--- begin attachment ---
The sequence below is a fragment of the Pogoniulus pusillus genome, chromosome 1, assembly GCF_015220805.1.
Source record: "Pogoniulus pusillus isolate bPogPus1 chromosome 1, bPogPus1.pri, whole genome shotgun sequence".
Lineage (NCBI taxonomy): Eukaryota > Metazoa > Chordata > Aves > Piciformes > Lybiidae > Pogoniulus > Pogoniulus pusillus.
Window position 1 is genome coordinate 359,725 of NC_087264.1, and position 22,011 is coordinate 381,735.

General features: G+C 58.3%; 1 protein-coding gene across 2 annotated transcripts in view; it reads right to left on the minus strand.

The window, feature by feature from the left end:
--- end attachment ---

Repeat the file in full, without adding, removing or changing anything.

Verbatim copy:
The sequence below is a fragment of the Pogoniulus pusillus genome, chromosome 1, assembly GCF_015220805.1.
Source record: "Pogoniulus pusillus isolate bPogPus1 chromosome 1, bPogPus1.pri, whole genome shotgun sequence".
Lineage (NCBI taxonomy): Eukaryota > Metazoa > Chordata > Aves > Piciformes > Lybiidae > Pogoniulus > Pogoniulus pusillus.
Window position 1 is genome coordinate 359,725 of NC_087264.1, and position 22,011 is coordinate 381,735.

General features: G+C 58.3%; 1 protein-coding gene across 2 annotated transcripts in view; it reads right to left on the minus strand.

The window, feature by feature from the left end: